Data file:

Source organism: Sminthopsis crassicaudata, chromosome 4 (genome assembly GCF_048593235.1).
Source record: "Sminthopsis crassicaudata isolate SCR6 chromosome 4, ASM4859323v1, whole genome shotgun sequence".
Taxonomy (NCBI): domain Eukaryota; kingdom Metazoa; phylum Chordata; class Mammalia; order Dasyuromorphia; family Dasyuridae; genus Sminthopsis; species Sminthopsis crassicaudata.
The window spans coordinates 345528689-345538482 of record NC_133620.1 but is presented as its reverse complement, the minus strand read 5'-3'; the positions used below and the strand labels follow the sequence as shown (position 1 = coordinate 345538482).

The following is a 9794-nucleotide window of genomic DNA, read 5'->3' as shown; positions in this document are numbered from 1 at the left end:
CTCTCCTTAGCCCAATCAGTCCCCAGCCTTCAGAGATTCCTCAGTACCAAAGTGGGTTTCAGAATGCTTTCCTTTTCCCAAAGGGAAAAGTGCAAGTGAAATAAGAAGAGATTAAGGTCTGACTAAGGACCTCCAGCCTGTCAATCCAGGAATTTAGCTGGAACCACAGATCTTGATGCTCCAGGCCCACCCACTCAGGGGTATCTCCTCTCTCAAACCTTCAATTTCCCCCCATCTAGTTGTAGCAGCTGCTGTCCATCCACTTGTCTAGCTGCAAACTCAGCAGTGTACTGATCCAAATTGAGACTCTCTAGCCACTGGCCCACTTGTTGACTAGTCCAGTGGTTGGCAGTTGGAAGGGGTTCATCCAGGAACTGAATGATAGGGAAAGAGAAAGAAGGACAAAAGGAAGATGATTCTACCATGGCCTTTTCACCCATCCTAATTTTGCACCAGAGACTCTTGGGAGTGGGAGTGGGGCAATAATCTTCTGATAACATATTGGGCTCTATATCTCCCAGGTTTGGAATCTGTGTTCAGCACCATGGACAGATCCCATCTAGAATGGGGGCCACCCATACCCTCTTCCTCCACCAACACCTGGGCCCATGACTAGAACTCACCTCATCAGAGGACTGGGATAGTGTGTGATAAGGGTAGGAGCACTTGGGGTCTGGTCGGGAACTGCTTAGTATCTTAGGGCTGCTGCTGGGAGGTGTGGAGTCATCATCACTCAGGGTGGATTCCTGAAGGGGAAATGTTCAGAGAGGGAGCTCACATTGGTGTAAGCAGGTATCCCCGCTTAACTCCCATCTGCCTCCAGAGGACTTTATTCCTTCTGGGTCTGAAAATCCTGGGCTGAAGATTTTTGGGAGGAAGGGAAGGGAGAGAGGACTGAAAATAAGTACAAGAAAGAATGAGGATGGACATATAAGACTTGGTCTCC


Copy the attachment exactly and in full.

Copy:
Source organism: Sminthopsis crassicaudata, chromosome 4 (genome assembly GCF_048593235.1).
Source record: "Sminthopsis crassicaudata isolate SCR6 chromosome 4, ASM4859323v1, whole genome shotgun sequence".
Taxonomy (NCBI): domain Eukaryota; kingdom Metazoa; phylum Chordata; class Mammalia; order Dasyuromorphia; family Dasyuridae; genus Sminthopsis; species Sminthopsis crassicaudata.
The window spans coordinates 345528689-345538482 of record NC_133620.1 but is presented as its reverse complement, the minus strand read 5'-3'; the positions used below and the strand labels follow the sequence as shown (position 1 = coordinate 345538482).

The following is a 9794-nucleotide window of genomic DNA, read 5'->3' as shown; positions in this document are numbered from 1 at the left end:
CTCTCCTTAGCCCAATCAGTCCCCAGCCTTCAGAGATTCCTCAGTACCAAAGTGGGTTTCAGAATGCTTTCCTTTTCCCAAAGGGAAAAGTGCAAGTGAAATAAGAAGAGATTAAGGTCTGACTAAGGACCTCCAGCCTGTCAATCCAGGAATTTAGCTGGAACCACAGATCTTGATGCTCCAGGCCCACCCACTCAGGGGTATCTCCTCTCTCAAACCTTCAATTTCCCCCCATCTAGTTGTAGCAGCTGCTGTCCATCCACTTGTCTAGCTGCAAACTCAGCAGTGTACTGATCCAAATTGAGACTCTCTAGCCACTGGCCCACTTGTTGACTAGTCCAGTGGTTGGCAGTTGGAAGGGGTTCATCCAGGAACTGAATGATAGGGAAAGAGAAAGAAGGACAAAAGGAAGATGATTCTACCATGGCCTTTTCACCCATCCTAATTTTGCACCAGAGACTCTTGGGAGTGGGAGTGGGGCAATAATCTTCTGATAACATATTGGGCTCTATATCTCCCAGGTTTGGAATCTGTGTTCAGCACCATGGACAGATCCCATCTAGAATGGGGGCCACCCATACCCTCTTCCTCCACCAACACCTGGGCCCATGACTAGAACTCACCTCATCAGAGGACTGGGATAGTGTGTGATAAGGGTAGGAGCACTTGGGGTCTGGTCGGGAACTGCTTAGTATCTTAGGGCTGCTGCTGGGAGGTGTGGAGTCATCATCACTCAGGGTGGATTCCTGAAGGGGAAATGTTCAGAGAGGGAGCTCACATTGGTGTAAGCAGGTATCCCCGCTTAACTCCCATCTGCCTCCAGAGGACTTTATTCCTTCTGGGTCTGAAAATCCTGGGCTGAAGATTTTTGGGAGGAAGGGAAGGGAGAGAGGACTGAAAATAAGTACAAGAAAGAATGAGGATGGACATATAAGACTTGGTCTCC